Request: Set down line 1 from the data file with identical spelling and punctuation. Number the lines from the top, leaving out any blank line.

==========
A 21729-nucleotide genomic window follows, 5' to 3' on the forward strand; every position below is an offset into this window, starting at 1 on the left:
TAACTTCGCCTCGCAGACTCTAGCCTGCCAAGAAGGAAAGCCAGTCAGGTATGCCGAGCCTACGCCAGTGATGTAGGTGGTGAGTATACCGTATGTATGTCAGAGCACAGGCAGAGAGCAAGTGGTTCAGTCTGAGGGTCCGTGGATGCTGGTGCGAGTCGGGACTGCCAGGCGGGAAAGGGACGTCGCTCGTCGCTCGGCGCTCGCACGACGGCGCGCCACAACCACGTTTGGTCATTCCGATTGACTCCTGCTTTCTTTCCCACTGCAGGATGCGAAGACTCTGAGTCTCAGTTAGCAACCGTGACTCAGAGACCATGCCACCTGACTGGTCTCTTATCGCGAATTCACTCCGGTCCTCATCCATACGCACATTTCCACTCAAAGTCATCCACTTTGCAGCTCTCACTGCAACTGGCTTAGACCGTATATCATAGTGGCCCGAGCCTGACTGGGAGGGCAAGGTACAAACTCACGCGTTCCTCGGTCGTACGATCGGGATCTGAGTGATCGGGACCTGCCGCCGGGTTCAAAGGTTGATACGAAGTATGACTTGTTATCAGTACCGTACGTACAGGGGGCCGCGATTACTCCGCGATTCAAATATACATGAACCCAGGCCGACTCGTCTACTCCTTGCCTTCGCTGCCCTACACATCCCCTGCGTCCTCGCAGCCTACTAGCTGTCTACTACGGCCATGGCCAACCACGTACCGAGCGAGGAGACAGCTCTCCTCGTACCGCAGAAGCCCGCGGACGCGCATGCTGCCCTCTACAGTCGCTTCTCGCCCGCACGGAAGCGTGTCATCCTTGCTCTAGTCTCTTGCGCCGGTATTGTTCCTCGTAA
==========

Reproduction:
A 21729-nucleotide genomic window follows, 5' to 3' on the forward strand; every position below is an offset into this window, starting at 1 on the left: